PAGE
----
4 Exemplar processing
Instead of expanding the information that is stored in exemplars, we might improve the Lexicalist Exemplar Model by better articulating the nature of exemplar processing. For example, more detailed specification of how exemplars are accessed from memory might offer an account of effects reflecting word retrieval and planning. Clopper and Pierrehumbert (2008) outline a mechanism in which exemplars associated with dialect-specific variants take more time to become activated than standard variants. This predicts dynamic, context-specific variation in the expression of dialect features without forcing exemplars to explicitly label easy vs. difficult processing contexts. For example, given that speech planning is easier in more vs. less predictable sentences, more predictable sentences will result in the retrieval of a greater number of exemplars specifying dialect-specific variants. As Clopper and Pierrehumbert observe, this predicts greater expression of dialect features in more vs. less predictable sentence contexts.
The Lexicalist Exemplar Model could also be enriched by specifying how exemplar processing interfaces with the larger cognitive processing system. For instance, several exemplar models have proposed that the phonetic form produced by a speaker reflects not only the exemplars retrieved from memory but also general phonetic implementation processes (e.g., gestural reduction processes sensitive to the sound structure context; e.g., Pierrehumbert 2002; Wedel 2007). Effects of mere repetition could reflect the role of such phonetic processes, assuming a reduction process that is sensitive to the recency with which a given form was produced. However, as noted by Ernestus’ (2014) review, the full range of reduction processes have not been incorporated into existing models. Phonetic implementation might also account for blends observed in phonological speech errors during non-word tongue twisters, which could arise through blends of the speech motor plans in phonetic processing (e.g., Goldstein et al. 2007). Specifying the mechanism(s) underlying possible interactions between exemplars and phonetic processes would be critical here, as the influence of lexical properties on speech errors (e.g., Goldrick et al. 2011) suggests that not all blended productions arise purely within phonetic encoding.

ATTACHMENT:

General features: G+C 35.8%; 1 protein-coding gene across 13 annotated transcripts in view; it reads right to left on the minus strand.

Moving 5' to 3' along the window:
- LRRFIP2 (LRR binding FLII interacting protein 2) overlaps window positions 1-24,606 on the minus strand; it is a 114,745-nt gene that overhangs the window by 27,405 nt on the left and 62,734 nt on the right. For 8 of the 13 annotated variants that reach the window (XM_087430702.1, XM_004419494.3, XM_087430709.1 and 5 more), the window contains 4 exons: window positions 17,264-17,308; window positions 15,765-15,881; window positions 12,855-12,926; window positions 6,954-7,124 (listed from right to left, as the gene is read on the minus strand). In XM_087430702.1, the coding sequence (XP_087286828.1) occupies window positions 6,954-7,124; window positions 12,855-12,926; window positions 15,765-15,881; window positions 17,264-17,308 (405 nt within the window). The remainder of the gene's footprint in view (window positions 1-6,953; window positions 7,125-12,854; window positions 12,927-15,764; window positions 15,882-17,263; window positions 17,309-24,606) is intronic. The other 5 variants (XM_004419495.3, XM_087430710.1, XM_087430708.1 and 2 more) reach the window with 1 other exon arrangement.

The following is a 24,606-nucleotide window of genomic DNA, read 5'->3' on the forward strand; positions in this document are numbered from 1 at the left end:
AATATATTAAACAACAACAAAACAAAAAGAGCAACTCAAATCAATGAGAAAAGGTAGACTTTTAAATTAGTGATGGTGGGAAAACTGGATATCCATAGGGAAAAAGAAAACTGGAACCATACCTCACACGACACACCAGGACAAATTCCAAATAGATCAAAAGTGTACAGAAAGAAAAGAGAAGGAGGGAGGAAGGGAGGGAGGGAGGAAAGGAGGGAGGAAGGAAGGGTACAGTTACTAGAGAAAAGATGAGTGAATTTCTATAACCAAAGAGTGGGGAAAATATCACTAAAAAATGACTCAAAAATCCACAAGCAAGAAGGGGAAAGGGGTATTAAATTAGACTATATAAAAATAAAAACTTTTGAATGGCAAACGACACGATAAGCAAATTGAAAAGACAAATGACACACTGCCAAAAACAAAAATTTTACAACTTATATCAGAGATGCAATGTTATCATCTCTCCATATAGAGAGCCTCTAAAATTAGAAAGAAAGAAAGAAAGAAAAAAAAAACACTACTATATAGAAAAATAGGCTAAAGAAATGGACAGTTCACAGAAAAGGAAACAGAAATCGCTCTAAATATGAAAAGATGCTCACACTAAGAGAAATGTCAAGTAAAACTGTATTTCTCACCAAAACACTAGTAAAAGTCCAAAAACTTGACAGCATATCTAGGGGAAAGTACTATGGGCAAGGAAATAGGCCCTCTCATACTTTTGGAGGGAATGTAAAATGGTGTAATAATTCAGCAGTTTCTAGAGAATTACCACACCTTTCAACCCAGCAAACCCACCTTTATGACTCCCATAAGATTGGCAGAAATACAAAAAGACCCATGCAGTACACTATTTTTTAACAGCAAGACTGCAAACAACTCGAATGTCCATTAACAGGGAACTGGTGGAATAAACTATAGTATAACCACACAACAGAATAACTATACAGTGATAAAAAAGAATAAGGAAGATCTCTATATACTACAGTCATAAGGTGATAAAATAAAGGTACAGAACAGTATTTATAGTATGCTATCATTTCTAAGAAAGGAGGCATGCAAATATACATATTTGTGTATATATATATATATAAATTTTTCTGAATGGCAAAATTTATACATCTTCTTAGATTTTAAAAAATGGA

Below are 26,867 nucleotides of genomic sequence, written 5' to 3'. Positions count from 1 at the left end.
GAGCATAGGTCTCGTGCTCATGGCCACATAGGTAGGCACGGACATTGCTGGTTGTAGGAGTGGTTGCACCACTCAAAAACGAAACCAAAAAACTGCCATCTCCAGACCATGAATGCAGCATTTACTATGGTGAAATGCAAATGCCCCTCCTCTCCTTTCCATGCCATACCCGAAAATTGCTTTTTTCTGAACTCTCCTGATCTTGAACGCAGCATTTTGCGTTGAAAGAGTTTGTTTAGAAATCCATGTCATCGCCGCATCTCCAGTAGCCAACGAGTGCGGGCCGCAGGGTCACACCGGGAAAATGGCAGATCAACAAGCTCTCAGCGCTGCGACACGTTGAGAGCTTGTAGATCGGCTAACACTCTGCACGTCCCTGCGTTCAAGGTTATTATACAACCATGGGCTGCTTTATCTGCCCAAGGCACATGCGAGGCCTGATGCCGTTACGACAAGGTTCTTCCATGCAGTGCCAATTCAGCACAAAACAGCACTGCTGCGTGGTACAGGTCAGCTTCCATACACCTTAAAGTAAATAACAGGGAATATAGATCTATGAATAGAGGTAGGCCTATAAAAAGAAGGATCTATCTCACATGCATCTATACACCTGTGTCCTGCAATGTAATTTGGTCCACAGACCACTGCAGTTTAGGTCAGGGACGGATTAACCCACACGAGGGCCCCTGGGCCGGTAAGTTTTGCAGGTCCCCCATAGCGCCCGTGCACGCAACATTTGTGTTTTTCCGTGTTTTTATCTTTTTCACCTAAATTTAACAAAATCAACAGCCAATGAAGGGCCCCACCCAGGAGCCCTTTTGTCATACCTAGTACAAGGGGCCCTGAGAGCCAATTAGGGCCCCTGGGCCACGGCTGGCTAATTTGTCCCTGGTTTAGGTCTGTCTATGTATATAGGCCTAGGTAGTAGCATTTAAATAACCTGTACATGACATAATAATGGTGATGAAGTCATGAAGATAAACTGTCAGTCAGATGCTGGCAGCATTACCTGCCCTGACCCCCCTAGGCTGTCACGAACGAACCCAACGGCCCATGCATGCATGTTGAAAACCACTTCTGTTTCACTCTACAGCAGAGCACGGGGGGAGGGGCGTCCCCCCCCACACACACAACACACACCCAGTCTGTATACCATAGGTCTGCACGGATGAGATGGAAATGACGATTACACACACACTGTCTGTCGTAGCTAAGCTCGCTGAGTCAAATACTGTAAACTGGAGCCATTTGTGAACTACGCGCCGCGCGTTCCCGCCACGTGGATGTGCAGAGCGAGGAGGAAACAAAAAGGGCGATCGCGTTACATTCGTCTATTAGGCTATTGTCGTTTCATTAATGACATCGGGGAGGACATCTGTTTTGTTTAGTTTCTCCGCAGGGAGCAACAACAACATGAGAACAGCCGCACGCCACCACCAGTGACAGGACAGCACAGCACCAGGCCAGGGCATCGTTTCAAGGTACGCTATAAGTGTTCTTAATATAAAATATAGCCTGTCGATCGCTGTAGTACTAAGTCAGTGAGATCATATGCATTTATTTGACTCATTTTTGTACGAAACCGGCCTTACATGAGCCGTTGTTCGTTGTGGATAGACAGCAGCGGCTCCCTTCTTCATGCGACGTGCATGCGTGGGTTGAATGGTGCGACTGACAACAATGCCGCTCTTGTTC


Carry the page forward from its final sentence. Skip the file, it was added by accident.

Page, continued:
Articulating how exemplar storage interfaces with cognitive control systems might also provide an account of phonetic variation that emerges during disrupted lexical access. Cognitive control refers to processes that distribute attention and cognitive resources depending on the task(s) at hand (Baddeley and Hitch 1974; Norman and Shallice 1986). Such processes are likely in high demand in speeded paradigms where production processes must be tightly coordinated, as well as in difficult-to-process experimental conditions where dominant responses must be suppressed in favor of the target. Assuming that exemplar processing and phonetic processing draw upon a common, limited pool of control resources, taxing control during exemplar retrieval might deprive phonetic processing of the resources it requires. This could lead to more dysfluent phonetic outcomes during disrupted lexical access.